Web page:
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Ask Slashdot: How To Teach IT To Senior Management? 159

New submitter gagol writes "I recently took a position at a small industrial equipment manufacturer. We are looking to buy a new ERM software package and my boss, who is looking forward to buy the thing, knows nothing about computers or software. I will be providing basic IT training to the senior management and I am looking for your input on the scope and content of said training. I am thinking: basic components and architecture -> networking -> software -> proprietary vs open source. What do you think?"
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Ask Slashdot: How To Teach IT To Senior Management?

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  • by rsilvergun ( 571051 ) on Sunday May 05, 2013 @11:31AM (#43634713)
    to get what they want done. My experience is adults learn best when a clear reward is in sight. Also, don't forget the tried and true method of adult education:

    1. Tell them what you're going to tell them.
    2. Tell it to them.
    3. Tell them what you just told them.
    I know, it sounds silly and redundant, but it's effective.
    • Example of focus (Score:5, Insightful)

      by Okian Warrior ( 537106 ) on Sunday May 05, 2013 @12:22PM (#43634987) Homepage Journal

      Here's an example of how this works.

      Suppose you are trying to sell a new computer to a company - an older machinist's shop whose office is still using Dos.

      You *could* say "these new computers are dual core, 3 GHz, running Windows XP and Office suite". Their eyes will glaze over and you won't make the sale.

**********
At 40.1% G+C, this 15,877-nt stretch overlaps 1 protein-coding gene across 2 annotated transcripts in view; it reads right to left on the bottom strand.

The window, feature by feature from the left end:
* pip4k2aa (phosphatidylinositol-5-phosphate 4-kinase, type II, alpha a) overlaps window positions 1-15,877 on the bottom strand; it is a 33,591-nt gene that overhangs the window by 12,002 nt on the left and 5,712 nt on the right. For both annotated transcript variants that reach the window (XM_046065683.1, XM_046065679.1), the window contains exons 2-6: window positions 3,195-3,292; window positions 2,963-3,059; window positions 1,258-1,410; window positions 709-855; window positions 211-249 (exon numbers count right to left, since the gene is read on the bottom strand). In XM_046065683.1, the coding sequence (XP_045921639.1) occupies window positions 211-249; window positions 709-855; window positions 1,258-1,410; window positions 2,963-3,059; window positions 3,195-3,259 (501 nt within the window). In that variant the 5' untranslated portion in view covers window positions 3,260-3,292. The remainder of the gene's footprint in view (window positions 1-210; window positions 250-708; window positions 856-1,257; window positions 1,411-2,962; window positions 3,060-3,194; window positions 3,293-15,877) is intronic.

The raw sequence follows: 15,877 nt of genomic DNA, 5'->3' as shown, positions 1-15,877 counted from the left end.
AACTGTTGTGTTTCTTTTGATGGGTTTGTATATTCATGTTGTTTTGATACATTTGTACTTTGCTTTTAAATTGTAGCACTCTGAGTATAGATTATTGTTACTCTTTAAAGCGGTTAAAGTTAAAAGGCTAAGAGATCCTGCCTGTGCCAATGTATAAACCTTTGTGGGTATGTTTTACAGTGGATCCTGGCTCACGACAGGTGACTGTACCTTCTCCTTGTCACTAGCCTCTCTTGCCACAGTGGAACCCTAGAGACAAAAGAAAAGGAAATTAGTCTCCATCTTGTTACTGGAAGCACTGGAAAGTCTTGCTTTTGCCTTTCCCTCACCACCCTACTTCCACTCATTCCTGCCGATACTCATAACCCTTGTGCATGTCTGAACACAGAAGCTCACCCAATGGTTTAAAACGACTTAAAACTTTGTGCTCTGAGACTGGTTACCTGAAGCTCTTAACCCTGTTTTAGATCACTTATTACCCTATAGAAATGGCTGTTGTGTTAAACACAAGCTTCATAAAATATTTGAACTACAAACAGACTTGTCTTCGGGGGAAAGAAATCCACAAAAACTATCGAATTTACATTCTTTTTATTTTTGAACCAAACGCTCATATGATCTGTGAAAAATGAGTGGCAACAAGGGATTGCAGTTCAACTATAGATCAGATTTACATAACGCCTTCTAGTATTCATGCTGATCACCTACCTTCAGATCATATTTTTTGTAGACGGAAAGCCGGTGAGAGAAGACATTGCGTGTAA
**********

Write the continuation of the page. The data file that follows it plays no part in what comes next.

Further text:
You *should* say "these new computers will save your company $2000 per month. Here's how:" ...and list the ways that the new computer will save them time. An hour here, an hour there - it adds up.

      Present things in ways which are important to the listener. The big three are 1) Saves money over the long run 2) Saves time over the long run, and 3) Saves effort over the long run. Frame your information in those terms.

    • Teaching is selling. Take a cue from the salesmen with the benefit of your well functioning B.S. filter.

    • by jamstar7 ( 694492 ) on Sunday May 05, 2013 @12:27PM (#43635025)
      4. Use a large club. Remember, first you have to get their attention...
    • by gagol ( 583737 )
      Thank you very much for this reminder. It may be the single most important cue in all the comments.
    • I first heard these rules back in the early '60s when I was in ROTC during my undergrad years. The crusty old seargeant was teaching a class on "Military Teaching Principles", and those 3 were the principles to be learned. I used those principles throughout my career, and they work!

      I once had a manager who wanted to have a weekly status report from each of the development teams working on the product. (large scientific computer) We learned soon enough that to avoid flak and to keep the manager happy, we j
    • to get what they want done. My experience is adults learn best when a clear reward is in sight. Also, don't forget the tried and true method of adult education:

      1. Tell them what you're going to tell them.

      2. Tell it to them.

      3. Tell them what you just told them.

      I know, it sounds silly and redundant, but it's effective.

      Having implemented ERP systems, and designed software for manufacturing, I would hold a set of interviews to determine their pressing business irritants. From the list of the irritants, First thing in the AM I would schedule some presentations to show how the ERP system would solve or ease them. Then, after a coffee break, I would repeat what was presented, and introduce the new things that the ERP system will do, and not do for them.